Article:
CYRIL ILETT: 8TH NOVEMBER 1924 – 18TH JULY 2014.
Cyril Ilett served with the 1st Battalion, London Irish Rifles during a period of bitter fighting in the Anzio Beachhead, where he was severely injured during early 1944.
Cyril leaves his wife, Joan, and their three children Rosie, Alison and David.
In a most remarkable and moving occasion during the recent Association pilgrimage to the Italian battlefields, Cyril’s family shared their father’s story with the joint London Irish Rifles’ and Royal Fusiliers’ group. Our thoughts and thanks for the actions of Rifleman Ilett and his friends and comrades at Anzio were further illuminated by the wonderful piping of Pipe Sergeant Williams.
The Ilett family have shared some further memories of their father with us here:
“One of the defining events of Dad’s life was his time as a Rifleman with the London Irish Rifles during the Second World, which changed him physically and mentally for the rest of his life. It’s something that we knew little about until recently when we (Alison, Rosie, David and his wife, Jeanette) went on the Regiment’s 70th Anniversary Pilgrimage to Anzio.
Being there meant that we understood much more about what Dad had experienced. We had learnt little from him over the years because he hadn’t really wanted to talk about it. He was really interested though to hear about our trip and see the photographs and very appreciative of the messages we brought back to him from members of the regiment.
Dad had been too young for active service when the war started and was initially in the Home Guard. (If you imagine Pikey from Dad’s Army, I don’t think you’d be far off the mark). When he was old enough, he was enlisted into the London Irish Rifles and sent to Omagh for training. At that point it seems he was still a rather wayward teenager getting into scrapes. He told Alison once about a few of the escapades he got involved in but afterwards she was sworn to secrecy! As well as learning to handle a rifle and learning some discipline, he was also trained as a radio-operator, but was never called on to use this skill.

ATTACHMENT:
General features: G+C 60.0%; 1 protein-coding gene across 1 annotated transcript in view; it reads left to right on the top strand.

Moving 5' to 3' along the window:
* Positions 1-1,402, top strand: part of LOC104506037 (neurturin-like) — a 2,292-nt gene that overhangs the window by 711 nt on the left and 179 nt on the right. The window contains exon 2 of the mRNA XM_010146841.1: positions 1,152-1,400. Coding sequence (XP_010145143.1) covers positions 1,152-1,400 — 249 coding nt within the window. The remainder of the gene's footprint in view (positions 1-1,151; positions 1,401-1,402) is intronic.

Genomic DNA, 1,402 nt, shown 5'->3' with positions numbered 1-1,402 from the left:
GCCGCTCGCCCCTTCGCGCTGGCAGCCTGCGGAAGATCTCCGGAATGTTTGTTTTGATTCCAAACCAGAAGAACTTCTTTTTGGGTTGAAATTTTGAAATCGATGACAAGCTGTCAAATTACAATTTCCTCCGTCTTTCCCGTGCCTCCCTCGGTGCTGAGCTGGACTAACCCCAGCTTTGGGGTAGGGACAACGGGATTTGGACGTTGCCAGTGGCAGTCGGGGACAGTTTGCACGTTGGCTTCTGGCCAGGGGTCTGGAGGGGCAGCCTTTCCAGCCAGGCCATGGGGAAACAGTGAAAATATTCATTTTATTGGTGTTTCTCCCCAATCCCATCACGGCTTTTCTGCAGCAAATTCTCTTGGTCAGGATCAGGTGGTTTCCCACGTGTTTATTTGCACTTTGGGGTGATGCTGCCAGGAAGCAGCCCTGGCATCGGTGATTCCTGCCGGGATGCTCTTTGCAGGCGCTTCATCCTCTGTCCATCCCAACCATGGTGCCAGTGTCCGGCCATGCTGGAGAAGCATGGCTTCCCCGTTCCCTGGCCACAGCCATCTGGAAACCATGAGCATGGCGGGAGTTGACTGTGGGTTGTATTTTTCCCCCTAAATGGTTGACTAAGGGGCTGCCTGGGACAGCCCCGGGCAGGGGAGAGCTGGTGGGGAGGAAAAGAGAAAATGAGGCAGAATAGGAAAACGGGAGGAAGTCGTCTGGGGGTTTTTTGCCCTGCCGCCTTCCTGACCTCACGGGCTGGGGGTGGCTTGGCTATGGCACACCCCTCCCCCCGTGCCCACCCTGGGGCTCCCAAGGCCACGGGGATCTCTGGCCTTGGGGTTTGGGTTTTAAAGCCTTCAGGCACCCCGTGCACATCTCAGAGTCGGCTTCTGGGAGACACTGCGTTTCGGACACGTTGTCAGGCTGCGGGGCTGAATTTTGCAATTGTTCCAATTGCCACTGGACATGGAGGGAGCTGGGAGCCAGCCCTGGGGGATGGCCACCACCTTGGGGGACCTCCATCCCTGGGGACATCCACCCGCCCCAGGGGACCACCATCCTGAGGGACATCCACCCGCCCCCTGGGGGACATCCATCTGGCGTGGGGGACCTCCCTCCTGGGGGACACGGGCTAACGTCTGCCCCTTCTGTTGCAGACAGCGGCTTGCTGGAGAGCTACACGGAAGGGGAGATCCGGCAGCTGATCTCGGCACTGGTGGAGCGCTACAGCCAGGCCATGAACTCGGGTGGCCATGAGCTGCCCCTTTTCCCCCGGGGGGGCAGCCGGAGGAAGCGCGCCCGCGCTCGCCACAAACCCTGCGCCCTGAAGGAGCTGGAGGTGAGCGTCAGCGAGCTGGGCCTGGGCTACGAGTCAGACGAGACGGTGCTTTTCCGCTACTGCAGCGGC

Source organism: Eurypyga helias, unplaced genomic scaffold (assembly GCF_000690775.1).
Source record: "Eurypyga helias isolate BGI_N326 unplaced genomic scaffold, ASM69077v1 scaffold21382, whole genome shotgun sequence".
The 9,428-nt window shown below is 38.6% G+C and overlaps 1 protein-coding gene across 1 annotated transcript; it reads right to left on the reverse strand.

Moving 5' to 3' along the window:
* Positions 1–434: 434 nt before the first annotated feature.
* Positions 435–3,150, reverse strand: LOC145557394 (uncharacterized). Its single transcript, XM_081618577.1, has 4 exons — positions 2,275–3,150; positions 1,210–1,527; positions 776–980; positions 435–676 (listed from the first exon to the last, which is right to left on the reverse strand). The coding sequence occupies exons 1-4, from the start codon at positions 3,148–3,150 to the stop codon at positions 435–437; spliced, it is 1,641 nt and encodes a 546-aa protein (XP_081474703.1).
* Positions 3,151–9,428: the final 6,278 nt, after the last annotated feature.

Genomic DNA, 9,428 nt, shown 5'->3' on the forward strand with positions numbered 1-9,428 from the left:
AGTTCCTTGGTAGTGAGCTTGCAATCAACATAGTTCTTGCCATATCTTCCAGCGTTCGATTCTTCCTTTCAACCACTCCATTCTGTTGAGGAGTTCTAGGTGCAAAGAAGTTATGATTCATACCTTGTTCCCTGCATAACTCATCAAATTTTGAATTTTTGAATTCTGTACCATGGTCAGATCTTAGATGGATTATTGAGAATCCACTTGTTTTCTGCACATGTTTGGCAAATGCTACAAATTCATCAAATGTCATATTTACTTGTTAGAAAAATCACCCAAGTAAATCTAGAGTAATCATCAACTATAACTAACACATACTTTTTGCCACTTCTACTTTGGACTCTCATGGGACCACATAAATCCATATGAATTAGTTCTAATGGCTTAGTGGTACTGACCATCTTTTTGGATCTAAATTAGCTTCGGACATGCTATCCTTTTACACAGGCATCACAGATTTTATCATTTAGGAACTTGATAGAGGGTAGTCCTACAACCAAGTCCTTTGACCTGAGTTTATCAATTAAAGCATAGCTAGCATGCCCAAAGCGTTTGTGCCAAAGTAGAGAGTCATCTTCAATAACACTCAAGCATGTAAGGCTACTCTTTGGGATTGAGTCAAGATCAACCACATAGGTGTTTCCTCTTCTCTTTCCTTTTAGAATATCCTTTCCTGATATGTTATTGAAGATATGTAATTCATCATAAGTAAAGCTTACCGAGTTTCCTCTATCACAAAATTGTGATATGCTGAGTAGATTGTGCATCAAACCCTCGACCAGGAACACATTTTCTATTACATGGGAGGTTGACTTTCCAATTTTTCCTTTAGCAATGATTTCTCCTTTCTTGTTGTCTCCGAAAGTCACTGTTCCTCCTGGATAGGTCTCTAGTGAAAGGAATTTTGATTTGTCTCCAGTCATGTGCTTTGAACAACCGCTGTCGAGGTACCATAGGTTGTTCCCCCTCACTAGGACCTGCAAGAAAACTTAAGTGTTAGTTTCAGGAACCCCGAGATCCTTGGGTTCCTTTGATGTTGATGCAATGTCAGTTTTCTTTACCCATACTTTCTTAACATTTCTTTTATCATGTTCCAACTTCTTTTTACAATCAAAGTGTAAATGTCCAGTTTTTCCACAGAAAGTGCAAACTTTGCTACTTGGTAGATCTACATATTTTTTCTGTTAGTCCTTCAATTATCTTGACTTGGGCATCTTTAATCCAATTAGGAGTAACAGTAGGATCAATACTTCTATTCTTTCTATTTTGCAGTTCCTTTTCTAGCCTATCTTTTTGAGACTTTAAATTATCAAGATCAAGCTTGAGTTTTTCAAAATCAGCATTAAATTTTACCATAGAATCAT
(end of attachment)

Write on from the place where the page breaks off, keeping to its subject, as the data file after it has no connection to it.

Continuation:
Then suddenly in February 1944, this raw recruit, just 19 years old, was shipped out from Greenock to some unknown destination and he found himself on the Anzio beach. There followed a hellish fortnight during which Dad didn’t know what day it was or exactly where he was, but was under bombardment day and night. He had rather confused memories of constant shelling and strafing raids followed by helping to deal with the bodies of fallen comrades. He also remembered unexpectedly coming across German soldiers when searching what looked like empty buildings.
After around two weeks of this, our Dad was helping to dig a trench when a mortar hit nearby. The men on either side of him were killed outright. Dad had a number of injuries, including a leg severed at the foot by shrapnel and the war was over for him.
Even though he then spent many months in hospital in three different countries and was disabled for the rest of his life, he was one of the lucky ones. Like so many others, his life could have ended there on the beachhead. We are all thankful that he had another 70 years to enjoy.”
“Soldier, rest! Thy warfare o’er,Dream of fighting fields no more:
Sleep the sleep that knows not breaking
Morn of toll, nor night of waking.”
Sir Walter Scott
Cyril’s funeral will be held at 2.20pm on Wednesday 30th July at Hanworth Crematorium, Jameson Chapel.